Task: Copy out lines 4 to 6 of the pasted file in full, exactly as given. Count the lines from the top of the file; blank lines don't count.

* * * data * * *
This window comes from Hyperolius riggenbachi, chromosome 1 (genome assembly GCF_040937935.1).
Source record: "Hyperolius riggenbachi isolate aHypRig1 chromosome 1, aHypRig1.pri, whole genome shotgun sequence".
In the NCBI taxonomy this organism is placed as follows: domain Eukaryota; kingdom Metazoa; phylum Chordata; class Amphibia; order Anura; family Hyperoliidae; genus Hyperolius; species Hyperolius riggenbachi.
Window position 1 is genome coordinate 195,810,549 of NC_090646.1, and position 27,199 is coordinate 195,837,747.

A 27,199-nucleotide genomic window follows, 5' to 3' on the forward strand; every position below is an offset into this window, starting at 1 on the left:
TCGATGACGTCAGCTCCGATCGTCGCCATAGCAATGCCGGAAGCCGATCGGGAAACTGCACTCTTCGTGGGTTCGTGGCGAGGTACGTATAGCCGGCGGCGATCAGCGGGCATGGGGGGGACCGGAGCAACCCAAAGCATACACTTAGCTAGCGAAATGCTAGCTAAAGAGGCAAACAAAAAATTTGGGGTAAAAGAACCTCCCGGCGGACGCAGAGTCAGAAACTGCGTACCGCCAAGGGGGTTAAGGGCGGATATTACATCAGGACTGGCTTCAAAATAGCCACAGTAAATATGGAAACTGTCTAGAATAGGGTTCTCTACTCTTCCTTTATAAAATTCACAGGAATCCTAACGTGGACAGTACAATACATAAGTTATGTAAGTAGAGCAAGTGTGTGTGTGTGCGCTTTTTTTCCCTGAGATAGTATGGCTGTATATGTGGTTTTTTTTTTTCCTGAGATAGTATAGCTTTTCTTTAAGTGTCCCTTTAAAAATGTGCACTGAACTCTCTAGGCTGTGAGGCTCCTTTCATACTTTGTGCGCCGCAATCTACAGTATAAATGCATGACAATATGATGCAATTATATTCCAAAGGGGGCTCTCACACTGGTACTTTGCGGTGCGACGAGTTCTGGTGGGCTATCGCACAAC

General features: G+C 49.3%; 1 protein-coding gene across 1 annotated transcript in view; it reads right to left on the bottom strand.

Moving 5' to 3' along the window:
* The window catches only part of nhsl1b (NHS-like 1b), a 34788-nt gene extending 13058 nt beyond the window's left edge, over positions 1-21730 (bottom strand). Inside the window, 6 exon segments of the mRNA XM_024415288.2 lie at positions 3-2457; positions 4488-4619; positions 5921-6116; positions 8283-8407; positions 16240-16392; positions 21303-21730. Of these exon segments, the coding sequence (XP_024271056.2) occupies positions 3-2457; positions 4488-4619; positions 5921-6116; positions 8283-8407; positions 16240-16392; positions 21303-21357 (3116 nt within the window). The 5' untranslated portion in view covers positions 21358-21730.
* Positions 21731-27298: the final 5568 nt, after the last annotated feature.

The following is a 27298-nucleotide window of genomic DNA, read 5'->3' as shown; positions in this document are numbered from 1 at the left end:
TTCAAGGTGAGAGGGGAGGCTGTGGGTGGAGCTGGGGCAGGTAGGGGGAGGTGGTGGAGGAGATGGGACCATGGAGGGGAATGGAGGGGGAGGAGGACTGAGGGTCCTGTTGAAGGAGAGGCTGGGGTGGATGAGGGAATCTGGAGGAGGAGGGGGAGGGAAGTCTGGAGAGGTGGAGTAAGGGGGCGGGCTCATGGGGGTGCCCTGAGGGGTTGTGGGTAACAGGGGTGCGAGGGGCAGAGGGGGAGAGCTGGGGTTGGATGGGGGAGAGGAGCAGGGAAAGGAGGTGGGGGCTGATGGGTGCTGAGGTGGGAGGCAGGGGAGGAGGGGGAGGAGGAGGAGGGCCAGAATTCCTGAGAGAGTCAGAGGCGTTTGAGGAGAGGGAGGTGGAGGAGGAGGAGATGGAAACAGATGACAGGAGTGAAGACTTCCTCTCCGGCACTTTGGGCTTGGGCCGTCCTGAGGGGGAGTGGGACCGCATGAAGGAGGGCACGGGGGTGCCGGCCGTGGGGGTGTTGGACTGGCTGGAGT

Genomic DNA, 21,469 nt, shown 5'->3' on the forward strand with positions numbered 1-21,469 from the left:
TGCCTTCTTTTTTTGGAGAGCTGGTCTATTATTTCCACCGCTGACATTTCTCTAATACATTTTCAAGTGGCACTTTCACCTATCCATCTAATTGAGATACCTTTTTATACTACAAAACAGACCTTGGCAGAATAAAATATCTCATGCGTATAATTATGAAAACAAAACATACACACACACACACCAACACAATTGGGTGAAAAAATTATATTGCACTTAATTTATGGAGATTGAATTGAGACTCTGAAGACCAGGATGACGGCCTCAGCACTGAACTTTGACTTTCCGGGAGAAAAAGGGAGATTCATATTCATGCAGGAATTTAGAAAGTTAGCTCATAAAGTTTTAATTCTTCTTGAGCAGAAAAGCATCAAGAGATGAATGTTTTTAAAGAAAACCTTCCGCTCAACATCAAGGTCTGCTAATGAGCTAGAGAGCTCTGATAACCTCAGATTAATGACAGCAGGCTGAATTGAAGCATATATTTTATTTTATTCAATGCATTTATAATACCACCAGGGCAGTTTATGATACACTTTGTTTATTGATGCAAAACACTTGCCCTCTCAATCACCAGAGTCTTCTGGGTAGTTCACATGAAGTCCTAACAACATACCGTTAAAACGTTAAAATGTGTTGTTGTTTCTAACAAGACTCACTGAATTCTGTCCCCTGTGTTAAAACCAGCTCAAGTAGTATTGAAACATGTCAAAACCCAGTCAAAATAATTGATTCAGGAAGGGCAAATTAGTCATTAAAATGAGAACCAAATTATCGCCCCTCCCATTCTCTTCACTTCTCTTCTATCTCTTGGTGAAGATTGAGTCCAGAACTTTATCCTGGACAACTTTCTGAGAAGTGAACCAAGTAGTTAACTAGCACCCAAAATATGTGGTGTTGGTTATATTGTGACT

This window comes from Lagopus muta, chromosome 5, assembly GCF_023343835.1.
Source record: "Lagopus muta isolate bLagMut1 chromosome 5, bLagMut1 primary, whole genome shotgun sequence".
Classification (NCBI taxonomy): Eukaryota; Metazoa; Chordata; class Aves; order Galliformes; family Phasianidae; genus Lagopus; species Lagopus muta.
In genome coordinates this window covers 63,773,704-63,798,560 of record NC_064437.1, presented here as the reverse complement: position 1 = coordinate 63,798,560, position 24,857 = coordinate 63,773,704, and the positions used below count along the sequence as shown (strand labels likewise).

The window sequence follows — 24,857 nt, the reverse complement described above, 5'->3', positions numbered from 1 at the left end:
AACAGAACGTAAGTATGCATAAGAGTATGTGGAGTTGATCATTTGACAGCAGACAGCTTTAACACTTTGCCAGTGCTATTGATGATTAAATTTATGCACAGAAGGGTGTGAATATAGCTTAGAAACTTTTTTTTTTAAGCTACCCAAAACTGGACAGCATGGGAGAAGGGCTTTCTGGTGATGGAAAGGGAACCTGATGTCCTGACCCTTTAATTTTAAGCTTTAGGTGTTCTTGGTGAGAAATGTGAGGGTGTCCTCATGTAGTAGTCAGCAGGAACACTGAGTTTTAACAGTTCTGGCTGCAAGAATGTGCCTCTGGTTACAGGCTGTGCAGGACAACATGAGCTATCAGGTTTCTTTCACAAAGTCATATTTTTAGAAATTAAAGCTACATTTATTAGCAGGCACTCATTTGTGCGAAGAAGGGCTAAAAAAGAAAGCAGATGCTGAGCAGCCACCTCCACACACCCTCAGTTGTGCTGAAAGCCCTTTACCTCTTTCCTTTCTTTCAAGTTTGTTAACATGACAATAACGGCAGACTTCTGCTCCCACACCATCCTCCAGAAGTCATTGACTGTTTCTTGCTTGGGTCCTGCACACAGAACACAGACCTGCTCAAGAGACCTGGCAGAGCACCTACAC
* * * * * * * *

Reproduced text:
Window position 1 is genome coordinate 195,810,549 of NC_090646.1, and position 27,199 is coordinate 195,837,747.

A 27,199-nucleotide genomic window follows, 5' to 3' on the forward strand; every position below is an offset into this window, starting at 1 on the left:
TCGATGACGTCAGCTCCGATCGTCGCCATAGCAATGCCGGAAGCCGATCGGGAAACTGCACTCTTCGTGGGTTCGTGGCGAGGTACGTATAGCCGGCGGCGATCAGCGGGCATGGGGGGGACCGGAGCAACCCAAAGCATACACTTAGCTAGCGAAATGCTAGCTAAAGAGGCAAACAAAAAATTTGGGGTAAAAGAACCTCCCGGCGGACGCAGAGTCAGAAACTGCGTACCGCCAAGGGGGTTAAGGGCGGATATTACATCAGGACTGGCTTCAAAATAGCCACAGTAAATATGGAAACTGTCTAGAATAGGGTTCTCTACTCTTCCTTTATAAAATTCACAGGAATCCTAACGTGGACAGTACAATACATAAGTTATGTAAGTAGAGCAAGTGTGTGTGTGTGCGCTTTTTTTCCCTGAGATAGTATGGCTGTATATGTGGTTTTTTTTTTTCCTGAGATAGTATAGCTTTTCTTTAAGTGTCCCTTTAAAAATGTGCACTGAACTCTCTAGGCTGTGAGGCTCCTTTCATACTTTGTGCGCCGCAATCTACAGTATAAATGCATGACAATATGATGCAATTATATTCCAAAGGGGGCTCTCACACTGGTACTTTGCGGTGCGACGAGTTCTGGTGGGCTATCGCACAAC